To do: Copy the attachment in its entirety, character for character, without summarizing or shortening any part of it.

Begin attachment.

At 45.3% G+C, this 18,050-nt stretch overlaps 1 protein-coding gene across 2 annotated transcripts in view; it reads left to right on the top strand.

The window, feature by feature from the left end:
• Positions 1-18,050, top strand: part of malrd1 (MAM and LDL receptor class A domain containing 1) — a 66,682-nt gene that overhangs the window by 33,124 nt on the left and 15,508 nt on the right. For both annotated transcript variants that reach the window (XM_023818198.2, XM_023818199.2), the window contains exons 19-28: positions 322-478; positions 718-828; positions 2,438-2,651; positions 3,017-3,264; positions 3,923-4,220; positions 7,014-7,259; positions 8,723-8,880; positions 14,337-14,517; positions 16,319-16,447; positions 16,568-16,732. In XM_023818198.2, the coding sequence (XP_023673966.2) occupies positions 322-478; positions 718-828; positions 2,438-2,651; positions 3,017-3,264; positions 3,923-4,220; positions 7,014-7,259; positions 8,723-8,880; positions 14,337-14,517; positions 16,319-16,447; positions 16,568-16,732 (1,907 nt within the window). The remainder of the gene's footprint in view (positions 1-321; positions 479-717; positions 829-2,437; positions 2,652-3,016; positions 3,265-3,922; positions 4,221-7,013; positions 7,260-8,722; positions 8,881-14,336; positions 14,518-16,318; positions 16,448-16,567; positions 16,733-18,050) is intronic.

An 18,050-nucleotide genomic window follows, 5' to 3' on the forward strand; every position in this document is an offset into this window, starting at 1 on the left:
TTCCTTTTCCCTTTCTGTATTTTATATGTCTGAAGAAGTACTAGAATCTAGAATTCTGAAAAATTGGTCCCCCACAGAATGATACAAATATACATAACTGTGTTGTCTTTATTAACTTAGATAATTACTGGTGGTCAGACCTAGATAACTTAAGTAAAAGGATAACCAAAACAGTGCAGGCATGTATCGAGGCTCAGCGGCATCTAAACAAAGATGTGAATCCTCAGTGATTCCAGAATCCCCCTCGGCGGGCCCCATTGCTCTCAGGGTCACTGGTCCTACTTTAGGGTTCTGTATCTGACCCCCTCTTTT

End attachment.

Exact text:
At 45.3% G+C, this 18,050-nt stretch overlaps 1 protein-coding gene across 2 annotated transcripts in view; it reads left to right on the top strand.

The window, feature by feature from the left end:
• Positions 1-18,050, top strand: part of malrd1 (MAM and LDL receptor class A domain containing 1) — a 66,682-nt gene that overhangs the window by 33,124 nt on the left and 15,508 nt on the right. For both annotated transcript variants that reach the window (XM_023818198.2, XM_023818199.2), the window contains exons 19-28: positions 322-478; positions 718-828; positions 2,438-2,651; positions 3,017-3,264; positions 3,923-4,220; positions 7,014-7,259; positions 8,723-8,880; positions 14,337-14,517; positions 16,319-16,447; positions 16,568-16,732. In XM_023818198.2, the coding sequence (XP_023673966.2) occupies positions 322-478; positions 718-828; positions 2,438-2,651; positions 3,017-3,264; positions 3,923-4,220; positions 7,014-7,259; positions 8,723-8,880; positions 14,337-14,517; positions 16,319-16,447; positions 16,568-16,732 (1,907 nt within the window). The remainder of the gene's footprint in view (positions 1-321; positions 479-717; positions 829-2,437; positions 2,652-3,016; positions 3,265-3,922; positions 4,221-7,013; positions 7,260-8,722; positions 8,881-14,336; positions 14,518-16,318; positions 16,448-16,567; positions 16,733-18,050) is intronic.

An 18,050-nucleotide genomic window follows, 5' to 3' on the forward strand; every position in this document is an offset into this window, starting at 1 on the left:
TTCCTTTTCCCTTTCTGTATTTTATATGTCTGAAGAAGTACTAGAATCTAGAATTCTGAAAAATTGGTCCCCCACAGAATGATACAAATATACATAACTGTGTTGTCTTTATTAACTTAGATAATTACTGGTGGTCAGACCTAGATAACTTAAGTAAAAGGATAACCAAAACAGTGCAGGCATGTATCGAGGCTCAGCGGCATCTAAACAAAGATGTGAATCCTCAGTGATTCCAGAATCCCCCTCGGCGGGCCCCATTGCTCTCAGGGTCACTGGTCCTACTTTAGGGTTCTGTATCTGACCCCCTCTTTT